The extract or juice of the pomegranate shows major promise to combat prostate cancer, say researchers at University of Wisconsin Medical School. Earlier research has shown that the pomegranate is rich in antioxidant and anti-inflammatory activity, and is effective against tumours in mouse skin. In fact, pomegranate juice has higher anti-oxidant activity than do red wine and green tea, both of which appear promising as anti-cancer agents.

The research team looked at whether the extract from pomegranates would not only kill existing cancer, but also help prevent a malignancy from starting or progressing. Using human prostate-cancer cells, they found the higher the dose of pomegranate extract the cells received, the more cells died.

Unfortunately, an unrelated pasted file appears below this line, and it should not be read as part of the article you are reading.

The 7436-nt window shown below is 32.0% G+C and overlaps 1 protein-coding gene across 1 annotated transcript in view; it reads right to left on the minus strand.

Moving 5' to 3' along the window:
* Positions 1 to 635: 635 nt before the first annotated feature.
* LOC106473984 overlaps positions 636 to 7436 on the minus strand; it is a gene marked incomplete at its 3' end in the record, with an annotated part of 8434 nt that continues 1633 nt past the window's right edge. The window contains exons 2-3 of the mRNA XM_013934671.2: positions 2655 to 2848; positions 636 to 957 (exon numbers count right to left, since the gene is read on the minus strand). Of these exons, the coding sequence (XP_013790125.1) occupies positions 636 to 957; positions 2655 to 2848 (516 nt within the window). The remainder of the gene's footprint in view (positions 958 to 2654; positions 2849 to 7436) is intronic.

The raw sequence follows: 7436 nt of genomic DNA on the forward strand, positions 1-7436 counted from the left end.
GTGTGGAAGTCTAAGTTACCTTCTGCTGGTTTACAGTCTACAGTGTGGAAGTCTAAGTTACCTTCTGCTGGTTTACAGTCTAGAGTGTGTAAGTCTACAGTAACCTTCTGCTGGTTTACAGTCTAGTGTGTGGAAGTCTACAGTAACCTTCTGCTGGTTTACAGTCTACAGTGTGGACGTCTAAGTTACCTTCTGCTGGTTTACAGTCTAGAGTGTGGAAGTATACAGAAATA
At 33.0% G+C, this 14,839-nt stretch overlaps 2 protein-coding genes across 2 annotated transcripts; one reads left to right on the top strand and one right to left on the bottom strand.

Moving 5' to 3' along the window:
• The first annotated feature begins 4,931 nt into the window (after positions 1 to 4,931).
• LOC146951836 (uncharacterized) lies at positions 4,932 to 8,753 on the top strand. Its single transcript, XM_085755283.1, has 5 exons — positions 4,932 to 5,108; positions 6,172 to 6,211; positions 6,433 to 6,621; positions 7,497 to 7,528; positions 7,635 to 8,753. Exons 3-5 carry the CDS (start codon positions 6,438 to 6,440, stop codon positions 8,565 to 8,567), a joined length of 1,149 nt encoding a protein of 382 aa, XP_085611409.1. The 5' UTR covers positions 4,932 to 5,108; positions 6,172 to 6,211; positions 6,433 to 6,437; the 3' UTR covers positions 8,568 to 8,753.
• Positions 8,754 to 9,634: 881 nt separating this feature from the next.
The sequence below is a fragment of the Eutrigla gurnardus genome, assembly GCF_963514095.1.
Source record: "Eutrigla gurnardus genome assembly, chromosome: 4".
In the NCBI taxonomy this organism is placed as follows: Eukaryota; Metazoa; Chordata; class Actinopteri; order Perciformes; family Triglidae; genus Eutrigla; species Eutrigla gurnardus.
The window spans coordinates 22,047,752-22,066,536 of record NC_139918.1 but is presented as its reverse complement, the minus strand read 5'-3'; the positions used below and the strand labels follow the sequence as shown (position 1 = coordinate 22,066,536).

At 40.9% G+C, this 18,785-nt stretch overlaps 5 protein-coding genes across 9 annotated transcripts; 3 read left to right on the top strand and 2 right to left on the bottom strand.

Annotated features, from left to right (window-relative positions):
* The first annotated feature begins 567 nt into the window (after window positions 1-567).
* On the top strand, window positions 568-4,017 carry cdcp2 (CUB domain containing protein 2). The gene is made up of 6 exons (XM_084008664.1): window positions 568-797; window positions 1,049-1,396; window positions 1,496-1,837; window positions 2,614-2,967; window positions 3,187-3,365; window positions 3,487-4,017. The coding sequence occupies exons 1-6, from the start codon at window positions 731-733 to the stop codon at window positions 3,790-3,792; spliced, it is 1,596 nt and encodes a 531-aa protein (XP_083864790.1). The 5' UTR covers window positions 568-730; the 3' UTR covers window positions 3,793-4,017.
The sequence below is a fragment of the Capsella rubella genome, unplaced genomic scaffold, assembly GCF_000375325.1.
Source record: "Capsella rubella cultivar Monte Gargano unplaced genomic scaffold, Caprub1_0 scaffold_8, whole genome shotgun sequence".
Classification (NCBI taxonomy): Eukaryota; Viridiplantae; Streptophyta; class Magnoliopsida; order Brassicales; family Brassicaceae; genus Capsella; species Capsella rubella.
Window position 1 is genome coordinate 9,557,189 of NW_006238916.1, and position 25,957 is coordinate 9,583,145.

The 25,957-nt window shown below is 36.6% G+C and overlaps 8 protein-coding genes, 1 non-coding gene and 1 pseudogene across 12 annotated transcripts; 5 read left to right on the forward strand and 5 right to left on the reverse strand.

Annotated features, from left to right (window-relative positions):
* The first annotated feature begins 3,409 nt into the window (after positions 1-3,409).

The team then progressed to tests in mice that had been injected with prostate cancer cells from humans and developed malignancies. The 24 mice were randomly divided into three groups – a control group and two groups that received drinking water with two levels of pomegranate extract, chosen to parallel how much pomegranate juice a typical healthy human might be willing to eat or drink daily.

The results were dramatic: the mice receiving the higher concentration of pomegranate extract showed significant slowing of their cancer progression and a decrease in the levels of prostate-specific antigen (PSA), a marker used to indicate the presence of prostate cancer in humans. The animals that received only water had tumours that grew much faster than those in the animals treated with pomegranate extract.